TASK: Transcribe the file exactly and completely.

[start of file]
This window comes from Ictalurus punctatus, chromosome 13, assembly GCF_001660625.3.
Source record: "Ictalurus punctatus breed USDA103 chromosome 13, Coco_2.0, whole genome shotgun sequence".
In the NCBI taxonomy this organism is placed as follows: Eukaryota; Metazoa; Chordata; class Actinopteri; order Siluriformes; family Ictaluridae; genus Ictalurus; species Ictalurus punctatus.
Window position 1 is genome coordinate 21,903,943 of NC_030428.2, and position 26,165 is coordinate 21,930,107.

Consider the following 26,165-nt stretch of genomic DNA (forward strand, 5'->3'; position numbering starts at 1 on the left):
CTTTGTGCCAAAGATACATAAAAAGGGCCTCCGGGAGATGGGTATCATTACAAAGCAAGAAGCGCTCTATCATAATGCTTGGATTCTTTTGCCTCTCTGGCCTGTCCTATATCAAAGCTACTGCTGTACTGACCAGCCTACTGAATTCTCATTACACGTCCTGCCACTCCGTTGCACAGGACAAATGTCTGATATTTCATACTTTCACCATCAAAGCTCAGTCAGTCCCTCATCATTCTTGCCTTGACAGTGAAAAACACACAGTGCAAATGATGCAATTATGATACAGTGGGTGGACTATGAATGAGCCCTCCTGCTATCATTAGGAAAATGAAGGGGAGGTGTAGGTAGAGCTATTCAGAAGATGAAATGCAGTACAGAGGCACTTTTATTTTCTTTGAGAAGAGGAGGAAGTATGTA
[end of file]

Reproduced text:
This window comes from Ictalurus punctatus, chromosome 13, assembly GCF_001660625.3.
Source record: "Ictalurus punctatus breed USDA103 chromosome 13, Coco_2.0, whole genome shotgun sequence".
In the NCBI taxonomy this organism is placed as follows: Eukaryota; Metazoa; Chordata; class Actinopteri; order Siluriformes; family Ictaluridae; genus Ictalurus; species Ictalurus punctatus.
Window position 1 is genome coordinate 21,903,943 of NC_030428.2, and position 26,165 is coordinate 21,930,107.

Consider the following 26,165-nt stretch of genomic DNA (forward strand, 5'->3'; position numbering starts at 1 on the left):
CTTTGTGCCAAAGATACATAAAAAGGGCCTCCGGGAGATGGGTATCATTACAAAGCAAGAAGCGCTCTATCATAATGCTTGGATTCTTTTGCCTCTCTGGCCTGTCCTATATCAAAGCTACTGCTGTACTGACCAGCCTACTGAATTCTCATTACACGTCCTGCCACTCCGTTGCACAGGACAAATGTCTGATATTTCATACTTTCACCATCAAAGCTCAGTCAGTCCCTCATCATTCTTGCCTTGACAGTGAAAAACACACAGTGCAAATGATGCAATTATGATACAGTGGGTGGACTATGAATGAGCCCTCCTGCTATCATTAGGAAAATGAAGGGGAGGTGTAGGTAGAGCTATTCAGAAGATGAAATGCAGTACAGAGGCACTTTTATTTTCTTTGAGAAGAGGAGGAAGTATGTA